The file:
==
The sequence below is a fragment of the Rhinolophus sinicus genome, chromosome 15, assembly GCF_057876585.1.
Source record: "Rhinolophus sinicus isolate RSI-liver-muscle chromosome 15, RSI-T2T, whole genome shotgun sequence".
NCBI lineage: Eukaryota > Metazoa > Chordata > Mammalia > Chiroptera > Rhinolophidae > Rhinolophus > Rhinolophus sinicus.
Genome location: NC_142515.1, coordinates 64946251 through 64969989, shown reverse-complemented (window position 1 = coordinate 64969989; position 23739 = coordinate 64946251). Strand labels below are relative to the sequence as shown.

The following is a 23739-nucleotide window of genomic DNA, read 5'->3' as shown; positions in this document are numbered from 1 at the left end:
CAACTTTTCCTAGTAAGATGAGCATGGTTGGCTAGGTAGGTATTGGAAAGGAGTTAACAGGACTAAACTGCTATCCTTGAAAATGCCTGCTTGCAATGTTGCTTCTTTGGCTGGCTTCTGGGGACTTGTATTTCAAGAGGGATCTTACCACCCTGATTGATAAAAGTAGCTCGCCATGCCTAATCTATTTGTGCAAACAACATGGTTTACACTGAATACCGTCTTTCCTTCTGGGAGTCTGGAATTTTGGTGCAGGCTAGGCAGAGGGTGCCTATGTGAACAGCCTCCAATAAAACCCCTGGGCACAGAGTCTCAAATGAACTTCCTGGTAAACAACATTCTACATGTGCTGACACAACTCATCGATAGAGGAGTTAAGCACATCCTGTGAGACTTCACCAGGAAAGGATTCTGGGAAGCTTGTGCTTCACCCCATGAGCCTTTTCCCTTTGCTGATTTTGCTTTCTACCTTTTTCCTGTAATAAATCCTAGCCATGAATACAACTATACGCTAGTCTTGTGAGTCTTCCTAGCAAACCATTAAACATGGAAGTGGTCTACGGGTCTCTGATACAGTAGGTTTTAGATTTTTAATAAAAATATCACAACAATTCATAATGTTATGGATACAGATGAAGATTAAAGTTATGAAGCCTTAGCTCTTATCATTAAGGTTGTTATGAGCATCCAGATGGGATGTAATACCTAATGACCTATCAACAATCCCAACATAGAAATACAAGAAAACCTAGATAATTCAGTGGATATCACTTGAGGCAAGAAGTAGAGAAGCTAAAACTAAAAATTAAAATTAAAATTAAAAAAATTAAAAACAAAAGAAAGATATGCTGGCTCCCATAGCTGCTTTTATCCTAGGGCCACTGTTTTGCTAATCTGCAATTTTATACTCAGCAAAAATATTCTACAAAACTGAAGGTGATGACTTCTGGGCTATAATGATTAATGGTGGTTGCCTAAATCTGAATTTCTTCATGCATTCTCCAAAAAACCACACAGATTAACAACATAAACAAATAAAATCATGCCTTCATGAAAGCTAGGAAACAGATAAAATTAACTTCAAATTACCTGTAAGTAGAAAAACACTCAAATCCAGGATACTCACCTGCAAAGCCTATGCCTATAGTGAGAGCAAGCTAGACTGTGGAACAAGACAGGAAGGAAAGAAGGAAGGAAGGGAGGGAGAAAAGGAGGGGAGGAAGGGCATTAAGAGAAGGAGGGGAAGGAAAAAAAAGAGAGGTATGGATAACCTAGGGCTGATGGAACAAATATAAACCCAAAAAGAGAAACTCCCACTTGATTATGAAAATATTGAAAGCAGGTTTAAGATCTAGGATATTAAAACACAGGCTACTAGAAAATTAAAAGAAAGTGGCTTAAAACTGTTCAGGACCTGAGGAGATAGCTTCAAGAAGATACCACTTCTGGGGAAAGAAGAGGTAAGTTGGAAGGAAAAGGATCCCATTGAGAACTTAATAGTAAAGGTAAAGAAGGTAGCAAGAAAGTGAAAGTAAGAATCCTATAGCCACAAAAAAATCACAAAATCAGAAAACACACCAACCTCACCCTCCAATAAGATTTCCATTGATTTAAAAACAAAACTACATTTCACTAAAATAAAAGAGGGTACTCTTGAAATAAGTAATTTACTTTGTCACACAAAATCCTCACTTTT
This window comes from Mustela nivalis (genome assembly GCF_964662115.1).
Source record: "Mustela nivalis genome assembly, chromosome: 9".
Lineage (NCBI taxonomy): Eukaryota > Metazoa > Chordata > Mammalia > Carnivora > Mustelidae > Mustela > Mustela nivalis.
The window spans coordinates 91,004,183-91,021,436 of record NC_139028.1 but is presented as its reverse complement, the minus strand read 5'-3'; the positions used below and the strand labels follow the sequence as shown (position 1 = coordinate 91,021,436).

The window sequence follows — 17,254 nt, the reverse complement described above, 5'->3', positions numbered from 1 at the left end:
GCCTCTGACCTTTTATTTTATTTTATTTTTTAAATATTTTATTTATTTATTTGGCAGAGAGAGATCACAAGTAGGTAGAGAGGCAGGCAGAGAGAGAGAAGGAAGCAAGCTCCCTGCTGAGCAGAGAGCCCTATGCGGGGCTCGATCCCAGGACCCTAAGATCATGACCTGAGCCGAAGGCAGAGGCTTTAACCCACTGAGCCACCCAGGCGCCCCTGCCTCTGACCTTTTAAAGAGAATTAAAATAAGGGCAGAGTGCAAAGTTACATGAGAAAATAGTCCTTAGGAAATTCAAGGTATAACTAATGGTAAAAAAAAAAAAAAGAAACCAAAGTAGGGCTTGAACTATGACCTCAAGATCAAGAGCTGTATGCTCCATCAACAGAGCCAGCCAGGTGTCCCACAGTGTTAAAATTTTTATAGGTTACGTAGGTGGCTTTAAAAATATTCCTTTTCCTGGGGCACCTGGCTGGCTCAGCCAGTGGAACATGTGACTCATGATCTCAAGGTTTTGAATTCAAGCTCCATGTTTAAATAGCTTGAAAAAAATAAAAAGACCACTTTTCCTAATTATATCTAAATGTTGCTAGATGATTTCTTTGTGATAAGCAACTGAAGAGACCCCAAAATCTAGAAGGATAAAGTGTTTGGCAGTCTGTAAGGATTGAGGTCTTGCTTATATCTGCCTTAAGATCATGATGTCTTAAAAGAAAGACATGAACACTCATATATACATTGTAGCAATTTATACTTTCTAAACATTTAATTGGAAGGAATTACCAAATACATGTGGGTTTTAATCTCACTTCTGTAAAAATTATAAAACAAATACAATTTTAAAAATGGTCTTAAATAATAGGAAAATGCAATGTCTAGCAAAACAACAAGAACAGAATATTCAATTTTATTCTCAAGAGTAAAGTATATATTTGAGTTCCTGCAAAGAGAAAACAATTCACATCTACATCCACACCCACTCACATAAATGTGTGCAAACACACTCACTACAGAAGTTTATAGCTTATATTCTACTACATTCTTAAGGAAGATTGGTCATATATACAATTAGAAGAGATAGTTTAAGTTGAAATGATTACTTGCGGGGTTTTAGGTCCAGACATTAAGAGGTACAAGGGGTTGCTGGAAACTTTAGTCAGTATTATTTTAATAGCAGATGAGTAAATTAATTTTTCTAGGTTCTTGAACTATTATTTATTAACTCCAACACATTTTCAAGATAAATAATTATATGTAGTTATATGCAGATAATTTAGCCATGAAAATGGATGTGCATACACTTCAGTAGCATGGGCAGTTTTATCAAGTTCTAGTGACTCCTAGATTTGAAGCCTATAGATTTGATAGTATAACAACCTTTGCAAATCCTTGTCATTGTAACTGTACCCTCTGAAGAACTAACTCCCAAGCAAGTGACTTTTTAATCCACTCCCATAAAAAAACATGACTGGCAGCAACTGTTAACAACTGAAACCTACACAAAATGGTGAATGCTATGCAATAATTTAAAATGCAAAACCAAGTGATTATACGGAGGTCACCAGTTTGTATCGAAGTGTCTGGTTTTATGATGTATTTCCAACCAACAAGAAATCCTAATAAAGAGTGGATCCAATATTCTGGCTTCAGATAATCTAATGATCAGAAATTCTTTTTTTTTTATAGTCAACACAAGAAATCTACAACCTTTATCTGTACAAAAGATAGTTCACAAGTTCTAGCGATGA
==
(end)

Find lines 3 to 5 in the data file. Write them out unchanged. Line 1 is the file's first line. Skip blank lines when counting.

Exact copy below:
NCBI lineage: Eukaryota > Metazoa > Chordata > Mammalia > Chiroptera > Rhinolophidae > Rhinolophus > Rhinolophus sinicus.
Genome location: NC_142515.1, coordinates 64946251 through 64969989, shown reverse-complemented (window position 1 = coordinate 64969989; position 23739 = coordinate 64946251). Strand labels below are relative to the sequence as shown.

The following is a 23739-nucleotide window of genomic DNA, read 5'->3' as shown; positions in this document are numbered from 1 at the left end: